Title I, Part A/LAP New Directors Workshop - Office of Superintendent of Public Instruction September 17, 2013 - OSPI

 
Title I, Part A/LAP New Directors Workshop - Office of Superintendent of Public Instruction September 17, 2013 - OSPI
Title I, Part A/LAP
         New Directors Workshop

Office of Superintendent of Public Instruction
September 17, 2013

                                                 1
Learning Assistance Program (LAP)
          Requirements

                                    2
Change to LAP Law

• Engrossed Substitute Senate Bill (ESSB)
  5946 of 2013

• Under Chapter 28A.165 RCW and the
  Washington Administrative Code (WAC)
  392-162 (in process)

                                            3
NOTE

• For the 2013–14 school year, districts may
  continue LAP as it was implemented in the
  2012–13 LAP application.

• However, districts that select to do this must
  determine how they will implement the required
  changes made to LAP under ESSB 5946
  in school year 2014–15.

                                                   4
What are the important changes to LAP?

There are significant LAP changes resulting from
2013 legislation. They are:

   Districts are no longer required to submit a
    LAP application/plan or budget to the Office
    of Superintendent of Public Instruction (OSPI).

   Districts are no longer required to develop
    an Accelerated Learning Plan for identified
    LAP students.

                                                   5
LAP Requirements
• Each district must submit a LAP Assurance Form through the
  iGrants system in Form Package (FP) 218. FP 218 is available in
  iGrants and was due September 9, 2013. These assurances
  outline the end-of-year reporting that is now required under the
  new legislation.

• LAP must first focus on addressing the needs of students in
  kindergarten through fourth grade who are deficient in reading
  or reading readiness skills to improve reading literacy. (Districts
  must use intensive reading and literacy improvement strategies
  from a state menu of best practices in school year 2015–16 for
  schools where more than 40 percent of third grade students
  scored at basic or below basic.)

• LAP funds may be used to provide support services to students
  who demonstrate disruptive classroom behaviors.
                                                                        6
Five Percent
• Up to five percent of a district's LAP allocation
  may be used for development of partnerships
  with community-based organizations,
  educational service districts, and other local
  agencies to deliver academic and non-
  academic supports to participating students
  who are significantly at risk of not being
  successful in school, to reduce barriers to
  learning, increase student engagement, and
  enhance students' Readiness to Learn (RTL).
                                                      7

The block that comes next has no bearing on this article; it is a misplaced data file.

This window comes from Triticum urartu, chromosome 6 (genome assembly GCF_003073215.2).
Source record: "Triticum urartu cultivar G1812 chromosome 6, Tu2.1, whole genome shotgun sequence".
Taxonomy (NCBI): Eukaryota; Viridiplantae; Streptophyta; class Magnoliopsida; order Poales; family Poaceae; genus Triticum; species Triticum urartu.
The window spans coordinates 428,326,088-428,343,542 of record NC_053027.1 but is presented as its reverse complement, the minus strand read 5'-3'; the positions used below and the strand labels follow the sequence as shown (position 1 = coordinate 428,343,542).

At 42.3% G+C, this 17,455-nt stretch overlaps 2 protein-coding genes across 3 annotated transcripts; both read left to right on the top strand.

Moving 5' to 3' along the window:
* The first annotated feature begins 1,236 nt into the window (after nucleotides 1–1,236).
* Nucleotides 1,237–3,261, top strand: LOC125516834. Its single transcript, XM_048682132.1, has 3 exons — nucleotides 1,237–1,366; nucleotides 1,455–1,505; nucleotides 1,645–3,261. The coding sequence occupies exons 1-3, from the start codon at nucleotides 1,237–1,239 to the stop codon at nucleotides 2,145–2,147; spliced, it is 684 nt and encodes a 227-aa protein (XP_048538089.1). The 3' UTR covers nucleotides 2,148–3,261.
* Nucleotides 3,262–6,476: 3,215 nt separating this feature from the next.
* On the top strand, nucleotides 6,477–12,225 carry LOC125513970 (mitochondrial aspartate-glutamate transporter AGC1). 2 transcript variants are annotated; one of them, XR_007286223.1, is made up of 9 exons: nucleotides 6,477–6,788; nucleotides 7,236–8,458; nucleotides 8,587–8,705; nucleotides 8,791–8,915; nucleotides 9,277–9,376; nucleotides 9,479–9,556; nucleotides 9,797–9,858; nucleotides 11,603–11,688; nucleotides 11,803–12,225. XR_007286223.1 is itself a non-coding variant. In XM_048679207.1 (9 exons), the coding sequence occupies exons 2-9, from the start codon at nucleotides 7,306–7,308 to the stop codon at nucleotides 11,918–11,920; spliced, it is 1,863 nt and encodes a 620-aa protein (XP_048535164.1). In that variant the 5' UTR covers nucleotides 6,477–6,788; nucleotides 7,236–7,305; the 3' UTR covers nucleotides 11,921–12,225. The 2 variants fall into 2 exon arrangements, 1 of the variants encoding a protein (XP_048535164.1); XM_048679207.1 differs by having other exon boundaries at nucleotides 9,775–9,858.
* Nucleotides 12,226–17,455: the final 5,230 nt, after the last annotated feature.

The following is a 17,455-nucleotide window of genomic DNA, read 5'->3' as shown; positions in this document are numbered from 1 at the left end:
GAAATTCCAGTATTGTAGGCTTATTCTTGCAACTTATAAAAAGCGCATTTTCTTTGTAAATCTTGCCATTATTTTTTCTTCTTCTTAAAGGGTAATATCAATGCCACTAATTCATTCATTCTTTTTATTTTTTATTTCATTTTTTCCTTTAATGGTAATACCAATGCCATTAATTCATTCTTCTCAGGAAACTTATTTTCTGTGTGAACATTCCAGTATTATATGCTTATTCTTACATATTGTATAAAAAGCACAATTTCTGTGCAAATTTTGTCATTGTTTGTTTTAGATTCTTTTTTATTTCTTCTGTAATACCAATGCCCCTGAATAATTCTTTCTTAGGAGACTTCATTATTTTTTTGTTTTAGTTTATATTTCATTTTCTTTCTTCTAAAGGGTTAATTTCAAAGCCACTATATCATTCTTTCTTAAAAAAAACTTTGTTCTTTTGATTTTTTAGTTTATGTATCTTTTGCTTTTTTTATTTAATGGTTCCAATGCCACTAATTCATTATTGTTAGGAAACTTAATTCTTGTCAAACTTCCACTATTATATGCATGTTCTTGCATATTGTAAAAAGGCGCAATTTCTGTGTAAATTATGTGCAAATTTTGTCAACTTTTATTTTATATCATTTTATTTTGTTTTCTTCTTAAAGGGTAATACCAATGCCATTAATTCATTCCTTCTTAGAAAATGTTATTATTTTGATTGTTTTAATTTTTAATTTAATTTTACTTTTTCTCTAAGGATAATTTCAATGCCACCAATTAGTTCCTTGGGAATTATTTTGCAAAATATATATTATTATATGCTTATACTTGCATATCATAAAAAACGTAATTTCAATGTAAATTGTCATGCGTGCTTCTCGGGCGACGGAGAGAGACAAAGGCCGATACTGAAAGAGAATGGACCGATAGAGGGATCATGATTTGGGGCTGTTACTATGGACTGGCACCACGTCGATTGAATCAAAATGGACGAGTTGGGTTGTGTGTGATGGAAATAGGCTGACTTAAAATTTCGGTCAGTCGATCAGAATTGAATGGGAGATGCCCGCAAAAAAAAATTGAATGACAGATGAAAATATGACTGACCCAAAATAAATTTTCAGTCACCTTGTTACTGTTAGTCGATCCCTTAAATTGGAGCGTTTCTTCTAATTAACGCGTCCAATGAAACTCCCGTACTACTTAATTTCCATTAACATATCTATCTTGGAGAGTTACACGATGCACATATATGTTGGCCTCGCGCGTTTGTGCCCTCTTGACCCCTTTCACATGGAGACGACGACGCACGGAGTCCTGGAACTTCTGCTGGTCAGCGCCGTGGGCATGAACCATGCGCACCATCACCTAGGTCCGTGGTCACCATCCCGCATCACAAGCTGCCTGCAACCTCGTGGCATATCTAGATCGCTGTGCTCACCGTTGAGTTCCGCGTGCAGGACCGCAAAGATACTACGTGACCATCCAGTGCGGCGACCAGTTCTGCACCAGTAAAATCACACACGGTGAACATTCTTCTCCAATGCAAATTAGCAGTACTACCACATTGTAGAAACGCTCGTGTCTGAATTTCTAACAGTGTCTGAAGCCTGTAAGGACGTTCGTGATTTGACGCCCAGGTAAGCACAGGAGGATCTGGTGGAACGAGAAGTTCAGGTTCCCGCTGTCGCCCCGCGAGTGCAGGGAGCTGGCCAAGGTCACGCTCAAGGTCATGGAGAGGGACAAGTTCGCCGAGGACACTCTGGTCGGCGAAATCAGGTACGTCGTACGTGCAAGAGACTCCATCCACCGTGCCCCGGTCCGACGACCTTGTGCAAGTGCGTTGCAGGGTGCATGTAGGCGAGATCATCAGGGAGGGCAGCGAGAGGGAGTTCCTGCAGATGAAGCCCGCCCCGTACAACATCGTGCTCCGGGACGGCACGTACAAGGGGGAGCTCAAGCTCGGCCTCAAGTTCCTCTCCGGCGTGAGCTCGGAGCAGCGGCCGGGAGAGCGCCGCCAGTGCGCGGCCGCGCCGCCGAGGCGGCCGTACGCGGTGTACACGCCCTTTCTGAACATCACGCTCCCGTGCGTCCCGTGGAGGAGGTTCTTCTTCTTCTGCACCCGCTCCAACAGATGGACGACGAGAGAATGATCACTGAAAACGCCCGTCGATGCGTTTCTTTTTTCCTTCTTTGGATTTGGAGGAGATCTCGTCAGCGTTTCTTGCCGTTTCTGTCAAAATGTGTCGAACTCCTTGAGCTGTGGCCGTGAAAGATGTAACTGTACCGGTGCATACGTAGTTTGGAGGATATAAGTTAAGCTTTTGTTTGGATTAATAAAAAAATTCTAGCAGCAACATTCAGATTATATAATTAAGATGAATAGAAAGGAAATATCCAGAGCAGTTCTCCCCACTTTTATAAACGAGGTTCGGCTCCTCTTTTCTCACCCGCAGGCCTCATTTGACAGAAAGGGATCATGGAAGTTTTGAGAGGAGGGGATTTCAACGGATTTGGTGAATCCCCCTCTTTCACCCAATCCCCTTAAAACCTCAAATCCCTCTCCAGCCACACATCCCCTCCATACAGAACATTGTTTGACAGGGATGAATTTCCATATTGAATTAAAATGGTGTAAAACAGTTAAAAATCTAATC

What stays the same?
• LAP remains supplemental to core instruction.

• LAP may be used to provide supplemental reading, writing,
  mathematics, and readiness interventions associated with
  these content areas.

• Districts may select the grades (K–12) to be served for basic
  LAP services.

• LAP may also support eleventh and twelfth grade students
  at risk of not meeting local and state graduation
  requirements.

                                                              8
What must a district do to access LAP
                funds?
• Contact your district business manager for the
  2013–14 LAP allocation amount.

• Districts must sign the Assurance Form found
  in iGrants, FP 218. FP 218 is available in
  iGrants and was due September 9, 2013.

• Districts must collect LAP individual student
  and program effectiveness data to report to
  OSPI.

                                                   9
Title I, Part A Program Models

• Targeted Assistance Model
• Schoolwide Model

                                         10
Title I, Part A Program Models

Targeted Assistance:
Provides supplemental services to “identified” children who are low-
achieving or at risk of low achievement.
                                       ESEA Section 1115, Targeted Assistance

Schoolwide:
Ensure all students, particularly those who are low-achieving, demonstrate
proficient and advanced level in the state achievement standards.
                                                 ESEA Section 1114, Schoolwide

                                                                            11
Service Delivery Model

 Supplemental/additional assistance to core instruction for eligible
  students, particularly addressing the needs of low-achieving children and
  those students at risk of not meeting the state’s academic achievement
  standards:
   In-class supplemental model (Push-in)
   Pull-out class model
   Before school/after school
   Saturday school
   Extended school year
   Summer school